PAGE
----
She Stoops to Conquer

| February 10, 2009

Upon its debut in 1773, Oliver Goldsmith’s brilliant comedy of errors, She Stoops to Conquer, was an atypically base and unsentimental installment in English theatre. In fact, were it not for Dr. Samuel Johnson’s (author of the first dictionary) coercion of a theater director, the play may never have reached audiences. With this television adaptation, which originally aired on the Sky Arts channel in Britain, Goldsmith’s clever satire has the opportunity to reach all new audiences.
This word-for-word adaptation is very enjoyable, comic viewing. The performances are great, and the presentation of the play in a 17th-century English manor is fitting. However, it seems the creators of this five-episode series gave no thought to how it would transfer to the screen verbatim. The piece suffers in translation as asides and soliloquies are superfluous in filmic adaptations. It therefore feels and sounds like play, even if it doesn’t look like one. But just as one becomes acclimated to the grammar of classic English dialogue, one quickly adjusts to the theatricality of this production, even if the asides and soliloquies never really click. All its problems aside, the comic luster of Oliver Goldsmith’s original work shines through, making this a must-see for fans of classic theatre.
Also included in this set is a 50-minute documentary called A Gooseberry Fool: Oliver Goldsmith Stoops to Conquer. Actor Simon Butteris, who portrays one of the servants in She Stoops, recounts tales of Goldsmith’s life, and takes on the role of Goldsmith himself, when extensive quotes from the author are used. A greater appreciation of the play is gained from viewing A Gooseberry Fool, where one learns of Goldsmith’s selfless generosity toward the poor; his attempts to overhaul to British comedies of the era, which were of a hollow, sentimental sort; and Goldsmith’s influence on later artistic movements. Also, it is quite surprising to learn how much of She Stoops, a play that may seem a bit farfetched to some in its premise, was in fact autobiographical.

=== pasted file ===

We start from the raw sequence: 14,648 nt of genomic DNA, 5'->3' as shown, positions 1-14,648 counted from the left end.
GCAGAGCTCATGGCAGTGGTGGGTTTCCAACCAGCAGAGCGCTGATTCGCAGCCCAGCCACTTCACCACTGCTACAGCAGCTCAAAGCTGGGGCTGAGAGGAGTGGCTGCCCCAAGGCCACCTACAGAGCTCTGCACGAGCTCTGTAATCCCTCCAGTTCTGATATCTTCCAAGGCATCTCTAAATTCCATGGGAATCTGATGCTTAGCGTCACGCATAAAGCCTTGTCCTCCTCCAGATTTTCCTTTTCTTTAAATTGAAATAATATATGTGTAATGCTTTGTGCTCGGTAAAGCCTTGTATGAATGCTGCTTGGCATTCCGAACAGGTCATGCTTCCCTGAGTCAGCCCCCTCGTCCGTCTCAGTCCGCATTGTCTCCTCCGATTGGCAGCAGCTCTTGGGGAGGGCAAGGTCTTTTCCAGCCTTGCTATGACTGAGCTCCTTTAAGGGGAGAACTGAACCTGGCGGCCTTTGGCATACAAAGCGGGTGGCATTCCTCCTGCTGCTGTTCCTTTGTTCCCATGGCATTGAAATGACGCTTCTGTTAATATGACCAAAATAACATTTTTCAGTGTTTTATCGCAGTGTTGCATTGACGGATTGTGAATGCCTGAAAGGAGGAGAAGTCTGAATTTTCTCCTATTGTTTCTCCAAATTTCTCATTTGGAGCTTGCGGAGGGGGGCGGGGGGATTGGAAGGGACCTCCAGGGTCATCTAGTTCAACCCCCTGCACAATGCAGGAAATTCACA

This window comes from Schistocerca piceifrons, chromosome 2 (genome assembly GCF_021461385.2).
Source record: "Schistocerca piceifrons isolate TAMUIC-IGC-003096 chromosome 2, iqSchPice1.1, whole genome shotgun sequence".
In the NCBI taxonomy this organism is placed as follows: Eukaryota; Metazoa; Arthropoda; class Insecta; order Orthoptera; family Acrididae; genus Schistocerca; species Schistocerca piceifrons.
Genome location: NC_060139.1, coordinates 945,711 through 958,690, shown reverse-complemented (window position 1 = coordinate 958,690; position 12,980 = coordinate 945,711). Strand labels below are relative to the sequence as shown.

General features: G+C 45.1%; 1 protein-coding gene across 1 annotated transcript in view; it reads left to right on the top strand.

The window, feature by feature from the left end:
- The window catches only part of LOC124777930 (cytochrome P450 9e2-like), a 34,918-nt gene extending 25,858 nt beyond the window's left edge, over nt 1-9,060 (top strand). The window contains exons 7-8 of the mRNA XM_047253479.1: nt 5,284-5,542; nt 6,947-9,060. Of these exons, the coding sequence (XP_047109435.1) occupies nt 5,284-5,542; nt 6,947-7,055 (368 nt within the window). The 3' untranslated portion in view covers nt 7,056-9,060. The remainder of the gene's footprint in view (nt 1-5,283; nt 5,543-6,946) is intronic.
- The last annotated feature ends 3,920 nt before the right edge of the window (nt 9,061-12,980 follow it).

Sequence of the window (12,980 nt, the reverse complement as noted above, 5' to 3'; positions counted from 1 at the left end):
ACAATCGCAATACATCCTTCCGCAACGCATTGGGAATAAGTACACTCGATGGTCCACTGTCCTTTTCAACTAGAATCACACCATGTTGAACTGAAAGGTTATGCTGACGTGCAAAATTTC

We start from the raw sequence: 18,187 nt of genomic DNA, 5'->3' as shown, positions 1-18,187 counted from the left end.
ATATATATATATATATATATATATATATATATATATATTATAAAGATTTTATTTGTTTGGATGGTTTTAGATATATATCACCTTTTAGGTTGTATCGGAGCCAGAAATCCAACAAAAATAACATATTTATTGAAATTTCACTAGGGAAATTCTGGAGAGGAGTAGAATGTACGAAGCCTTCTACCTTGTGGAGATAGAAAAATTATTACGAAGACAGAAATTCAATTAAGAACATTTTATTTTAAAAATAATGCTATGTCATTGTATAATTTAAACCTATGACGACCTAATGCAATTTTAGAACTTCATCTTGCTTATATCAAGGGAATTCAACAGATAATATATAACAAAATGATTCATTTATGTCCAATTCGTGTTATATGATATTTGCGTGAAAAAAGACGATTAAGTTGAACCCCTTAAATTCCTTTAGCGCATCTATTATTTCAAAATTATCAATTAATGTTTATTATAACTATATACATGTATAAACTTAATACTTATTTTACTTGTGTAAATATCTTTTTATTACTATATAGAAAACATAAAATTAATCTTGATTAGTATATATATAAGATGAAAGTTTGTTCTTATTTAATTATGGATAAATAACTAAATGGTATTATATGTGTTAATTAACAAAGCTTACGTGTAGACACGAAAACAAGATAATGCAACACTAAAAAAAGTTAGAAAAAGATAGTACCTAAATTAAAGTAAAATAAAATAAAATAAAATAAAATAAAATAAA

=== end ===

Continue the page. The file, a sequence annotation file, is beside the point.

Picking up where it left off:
About the Author:

Jef is a writer and educator in Chicago, Illinois. He holds a degree in Media & Cinema Studies from DePaul University, but sometimes he drops it and picks it back up again. He's also the Editor-in-Chief of FilmMonthly.com and is fueled entirely by coffee (as if you couldn't tell).
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